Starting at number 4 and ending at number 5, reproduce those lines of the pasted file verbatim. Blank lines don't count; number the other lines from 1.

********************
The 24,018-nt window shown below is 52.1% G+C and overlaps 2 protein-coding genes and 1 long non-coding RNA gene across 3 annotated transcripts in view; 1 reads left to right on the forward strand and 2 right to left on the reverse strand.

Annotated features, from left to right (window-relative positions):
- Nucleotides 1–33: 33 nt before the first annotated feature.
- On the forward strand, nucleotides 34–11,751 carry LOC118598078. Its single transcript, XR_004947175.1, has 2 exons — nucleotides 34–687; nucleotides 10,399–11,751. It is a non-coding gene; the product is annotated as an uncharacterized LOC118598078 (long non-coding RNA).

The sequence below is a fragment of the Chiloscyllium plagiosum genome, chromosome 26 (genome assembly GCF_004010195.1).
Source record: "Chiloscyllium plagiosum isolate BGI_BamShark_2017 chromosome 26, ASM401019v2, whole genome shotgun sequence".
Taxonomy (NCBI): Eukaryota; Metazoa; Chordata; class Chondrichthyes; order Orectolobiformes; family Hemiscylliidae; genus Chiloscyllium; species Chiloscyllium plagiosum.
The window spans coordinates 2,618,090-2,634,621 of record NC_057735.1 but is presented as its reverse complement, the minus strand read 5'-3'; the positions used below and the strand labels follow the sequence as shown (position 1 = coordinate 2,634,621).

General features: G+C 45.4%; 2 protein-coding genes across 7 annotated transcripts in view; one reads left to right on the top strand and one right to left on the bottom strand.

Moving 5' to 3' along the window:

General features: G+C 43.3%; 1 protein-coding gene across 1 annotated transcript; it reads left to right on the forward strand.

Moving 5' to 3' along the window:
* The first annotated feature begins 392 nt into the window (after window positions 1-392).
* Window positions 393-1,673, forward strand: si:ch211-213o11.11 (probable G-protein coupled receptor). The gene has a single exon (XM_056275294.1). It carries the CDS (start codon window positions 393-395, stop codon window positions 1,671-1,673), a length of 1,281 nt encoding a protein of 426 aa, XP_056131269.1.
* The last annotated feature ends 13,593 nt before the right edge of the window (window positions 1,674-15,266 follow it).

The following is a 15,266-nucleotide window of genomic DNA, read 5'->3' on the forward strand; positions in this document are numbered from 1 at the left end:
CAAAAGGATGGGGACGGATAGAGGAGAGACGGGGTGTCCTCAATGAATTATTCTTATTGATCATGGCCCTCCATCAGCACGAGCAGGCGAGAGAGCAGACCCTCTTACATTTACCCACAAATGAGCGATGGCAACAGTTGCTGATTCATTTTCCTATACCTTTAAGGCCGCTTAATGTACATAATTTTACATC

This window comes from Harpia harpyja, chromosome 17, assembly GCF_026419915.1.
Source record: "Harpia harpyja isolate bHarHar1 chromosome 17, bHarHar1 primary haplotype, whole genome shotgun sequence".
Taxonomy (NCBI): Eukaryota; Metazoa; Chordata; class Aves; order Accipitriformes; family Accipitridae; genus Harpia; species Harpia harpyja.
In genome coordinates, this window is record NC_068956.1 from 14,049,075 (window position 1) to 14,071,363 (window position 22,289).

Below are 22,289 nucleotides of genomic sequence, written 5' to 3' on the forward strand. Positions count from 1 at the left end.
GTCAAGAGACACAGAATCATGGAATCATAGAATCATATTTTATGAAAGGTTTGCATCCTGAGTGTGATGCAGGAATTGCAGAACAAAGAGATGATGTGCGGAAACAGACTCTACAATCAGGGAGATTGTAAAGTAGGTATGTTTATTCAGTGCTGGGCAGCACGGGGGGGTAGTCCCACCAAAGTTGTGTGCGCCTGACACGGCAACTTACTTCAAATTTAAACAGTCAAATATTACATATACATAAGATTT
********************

- On the forward strand, nucleotides 34–11,751 carry LOC118598078. Its single transcript, XR_004947175.1, has 2 exons — nucleotides 34–687; nucleotides 10,399–11,751. It is a non-coding gene; the product is annotated as an uncharacterized LOC118598078 (long non-coding RNA).

The sequence below is a fragment of the Chiloscyllium plagiosum genome, chromosome 26 (genome assembly GCF_004010195.1).